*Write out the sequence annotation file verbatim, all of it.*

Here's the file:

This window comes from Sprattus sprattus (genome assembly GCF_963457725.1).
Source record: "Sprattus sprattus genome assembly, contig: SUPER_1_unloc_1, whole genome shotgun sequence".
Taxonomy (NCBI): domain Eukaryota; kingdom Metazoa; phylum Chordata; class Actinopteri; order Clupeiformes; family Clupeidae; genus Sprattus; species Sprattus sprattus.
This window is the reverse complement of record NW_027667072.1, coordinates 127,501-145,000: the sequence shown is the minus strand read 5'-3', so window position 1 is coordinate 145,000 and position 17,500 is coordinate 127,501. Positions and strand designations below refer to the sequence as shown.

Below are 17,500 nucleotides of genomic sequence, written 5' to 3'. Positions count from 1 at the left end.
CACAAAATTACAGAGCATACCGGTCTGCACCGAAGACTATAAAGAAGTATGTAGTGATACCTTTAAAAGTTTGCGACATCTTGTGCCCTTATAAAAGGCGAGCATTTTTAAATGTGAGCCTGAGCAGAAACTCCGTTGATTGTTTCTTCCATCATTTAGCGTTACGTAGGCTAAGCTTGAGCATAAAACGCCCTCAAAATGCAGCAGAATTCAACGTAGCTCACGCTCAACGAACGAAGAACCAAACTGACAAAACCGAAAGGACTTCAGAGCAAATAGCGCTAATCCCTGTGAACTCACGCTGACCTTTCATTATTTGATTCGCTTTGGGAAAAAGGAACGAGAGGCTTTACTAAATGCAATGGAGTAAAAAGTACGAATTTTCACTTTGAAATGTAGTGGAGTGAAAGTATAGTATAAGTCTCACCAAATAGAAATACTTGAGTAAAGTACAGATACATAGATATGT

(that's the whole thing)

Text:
This window comes from Sprattus sprattus (genome assembly GCF_963457725.1).
Source record: "Sprattus sprattus genome assembly, contig: SUPER_1_unloc_1, whole genome shotgun sequence".
Taxonomy (NCBI): domain Eukaryota; kingdom Metazoa; phylum Chordata; class Actinopteri; order Clupeiformes; family Clupeidae; genus Sprattus; species Sprattus sprattus.
This window is the reverse complement of record NW_027667072.1, coordinates 127,501-145,000: the sequence shown is the minus strand read 5'-3', so window position 1 is coordinate 145,000 and position 17,500 is coordinate 127,501. Positions and strand designations below refer to the sequence as shown.

Below are 17,500 nucleotides of genomic sequence, written 5' to 3'. Positions count from 1 at the left end.
CACAAAATTACAGAGCATACCGGTCTGCACCGAAGACTATAAAGAAGTATGTAGTGATACCTTTAAAAGTTTGCGACATCTTGTGCCCTTATAAAAGGCGAGCATTTTTAAATGTGAGCCTGAGCAGAAACTCCGTTGATTGTTTCTTCCATCATTTAGCGTTACGTAGGCTAAGCTTGAGCATAAAACGCCCTCAAAATGCAGCAGAATTCAACGTAGCTCACGCTCAACGAACGAAGAACCAAACTGACAAAACCGAAAGGACTTCAGAGCAAATAGCGCTAATCCCTGTGAACTCACGCTGACCTTTCATTATTTGATTCGCTTTGGGAAAAAGGAACGAGAGGCTTTACTAAATGCAATGGAGTAAAAAGTACGAATTTTCACTTTGAAATGTAGTGGAGTGAAAGTATAGTATAAGTCTCACCAAATAGAAATACTTGAGTAAAGTACAGATACATAGATATGT